Wednesday, August 20, 2014

To What End?

Recently, in the midst of revising syllabi, planning for the first day of classes, working with local high schools, I also have been reflective about what the purpose of my research and teaching have been and will be.  Over that past several years I have been focused on disciplinary literacy instruction for adolescents. But I am writing this post to address the question, "To what end?” What is the purpose for kids to engage in disciplinary literacy practices?  In a recent blog post I argued more broadly for why kids need disciplinary literacy instruction.

While some might argue that a disciplinary literacy approach may only reify the disciplines, I would argue that epistemic commitments to the tentative and contested nature of disciplinary knowledge through apprenticed inquiry can empower youth to critically engage with their world.

While I still believe that to be true, it rings too broad for me after the past several days in Ferguson, MO.  We need kids to critically engage in their world right now.  And they are engaged.  The movement in Ferguson and in the US is also being led by several young people.  Here is but one example of critically engaged youth.

And yet I see so much vacuous analysis in the media that is ahistorical.  And I see downright malicious reporting in the media through the intentional use of language to coarsely dehumanize Mike Brown and the community of Ferguson.  However I also see the pushback on Twitter and I have read some of the best writing about this subject.  We need more disciplinary literacy instruction because we need more participation in our democracy. We need instruction that not just investigates literature for abstract language use but how that language serves as a societal mirror and window.  We need historical inquiry that doesn’t simply teach historical thinking practices but inquiry that is at the core of what it means to be an informed and critical citizen. That literature, language, sources of the past, and interpretations of the past are meant to be deeply interrogated because they inform the present and our reading of those texts also shape the future.  Reading, writing, and discussion are tools of protection as Dr. Alfred Tatum states.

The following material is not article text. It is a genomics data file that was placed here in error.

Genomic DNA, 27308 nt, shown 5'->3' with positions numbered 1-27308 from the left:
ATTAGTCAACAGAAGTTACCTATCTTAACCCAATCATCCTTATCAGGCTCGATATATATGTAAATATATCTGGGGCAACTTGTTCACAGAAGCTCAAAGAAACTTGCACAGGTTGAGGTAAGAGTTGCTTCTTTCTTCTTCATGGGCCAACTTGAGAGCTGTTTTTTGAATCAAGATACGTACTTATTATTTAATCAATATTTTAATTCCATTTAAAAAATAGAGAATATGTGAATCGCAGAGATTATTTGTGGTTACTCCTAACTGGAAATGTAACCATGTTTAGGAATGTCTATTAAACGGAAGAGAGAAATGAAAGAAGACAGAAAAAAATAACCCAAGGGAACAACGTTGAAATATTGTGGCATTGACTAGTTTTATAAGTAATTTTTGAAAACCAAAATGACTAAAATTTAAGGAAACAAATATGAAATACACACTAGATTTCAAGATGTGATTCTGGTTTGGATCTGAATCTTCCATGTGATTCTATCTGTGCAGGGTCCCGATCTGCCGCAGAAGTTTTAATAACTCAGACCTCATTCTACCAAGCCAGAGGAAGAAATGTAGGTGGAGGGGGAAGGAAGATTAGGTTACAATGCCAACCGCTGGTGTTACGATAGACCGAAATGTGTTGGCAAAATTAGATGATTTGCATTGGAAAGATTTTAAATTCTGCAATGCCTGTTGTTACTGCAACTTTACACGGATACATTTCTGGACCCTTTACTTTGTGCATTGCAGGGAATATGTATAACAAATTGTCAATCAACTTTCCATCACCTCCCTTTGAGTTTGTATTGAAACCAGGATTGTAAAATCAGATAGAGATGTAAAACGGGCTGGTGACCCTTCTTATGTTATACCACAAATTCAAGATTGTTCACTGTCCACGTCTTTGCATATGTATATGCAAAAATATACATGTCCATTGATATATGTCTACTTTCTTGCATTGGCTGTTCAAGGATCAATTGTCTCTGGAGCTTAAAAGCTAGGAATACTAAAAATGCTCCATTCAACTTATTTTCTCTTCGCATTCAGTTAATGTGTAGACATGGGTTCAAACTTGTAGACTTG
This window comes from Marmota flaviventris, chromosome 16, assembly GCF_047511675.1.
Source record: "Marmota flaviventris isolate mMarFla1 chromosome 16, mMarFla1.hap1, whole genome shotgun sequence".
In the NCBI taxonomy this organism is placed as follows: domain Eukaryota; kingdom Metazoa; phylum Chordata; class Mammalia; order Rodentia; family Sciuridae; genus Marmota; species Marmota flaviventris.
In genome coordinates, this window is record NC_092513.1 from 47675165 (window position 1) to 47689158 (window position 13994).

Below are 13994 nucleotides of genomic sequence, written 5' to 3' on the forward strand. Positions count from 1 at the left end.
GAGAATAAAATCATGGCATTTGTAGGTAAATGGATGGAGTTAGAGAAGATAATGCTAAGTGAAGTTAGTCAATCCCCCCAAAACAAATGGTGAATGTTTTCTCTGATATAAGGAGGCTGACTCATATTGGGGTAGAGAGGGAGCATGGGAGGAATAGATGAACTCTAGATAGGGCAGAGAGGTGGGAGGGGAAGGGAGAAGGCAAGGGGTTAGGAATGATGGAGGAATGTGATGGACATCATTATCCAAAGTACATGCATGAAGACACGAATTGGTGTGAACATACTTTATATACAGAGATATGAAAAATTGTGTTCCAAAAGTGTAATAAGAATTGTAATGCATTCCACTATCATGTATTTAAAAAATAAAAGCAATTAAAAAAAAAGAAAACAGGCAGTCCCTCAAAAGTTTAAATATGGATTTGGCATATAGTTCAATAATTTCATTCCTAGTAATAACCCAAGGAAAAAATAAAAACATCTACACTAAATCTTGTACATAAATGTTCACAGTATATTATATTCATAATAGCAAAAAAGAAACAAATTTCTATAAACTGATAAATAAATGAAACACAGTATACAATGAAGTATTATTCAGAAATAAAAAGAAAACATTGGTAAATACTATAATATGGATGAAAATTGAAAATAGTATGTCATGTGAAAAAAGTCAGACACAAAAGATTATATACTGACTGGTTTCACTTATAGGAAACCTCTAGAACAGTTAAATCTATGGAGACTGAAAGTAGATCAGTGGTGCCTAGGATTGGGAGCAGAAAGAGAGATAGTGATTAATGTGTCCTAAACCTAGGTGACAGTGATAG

If literacy education is to make a difference in people’s lives then it cannot be to simply meet standards or consume more text.  My goal is to make my disciplinary literacy instruction more consequential because it has real ramifications for the society we seek for today and tomorrow.  For example we can teach lots of things this year about civil rights. Will we investigate this?  Or this? Will we read and view this? Or watch and analyze this?
Will we connect to the literacies that young people possess and capitalize on them to build greater agency? Will we value the texts they value and also introduce transforming ones? Will we read James Baldwin AND Teju Cole?  And not to be read for for literal and inferential comprehension but for language to inscribe on to our consciousness and shape our action? 

I am encouraged to see people so active in this pursuit like #FergusonSyllabus, #HiphopEd, and #sschat who are discussing how to teach Ferguson.  Disciplinary literacy instruction can also teach kids to continue interrogating their world because events like Ferguson aren’t going away anytime soon.  But this generation of students have taken the reins in the fight for justice.  As teachers and teacher educators let’s work with young people to construct a future that sees more progress in the next fifty years than perhaps we have seen in the past fifty.  That just might be a worthy end.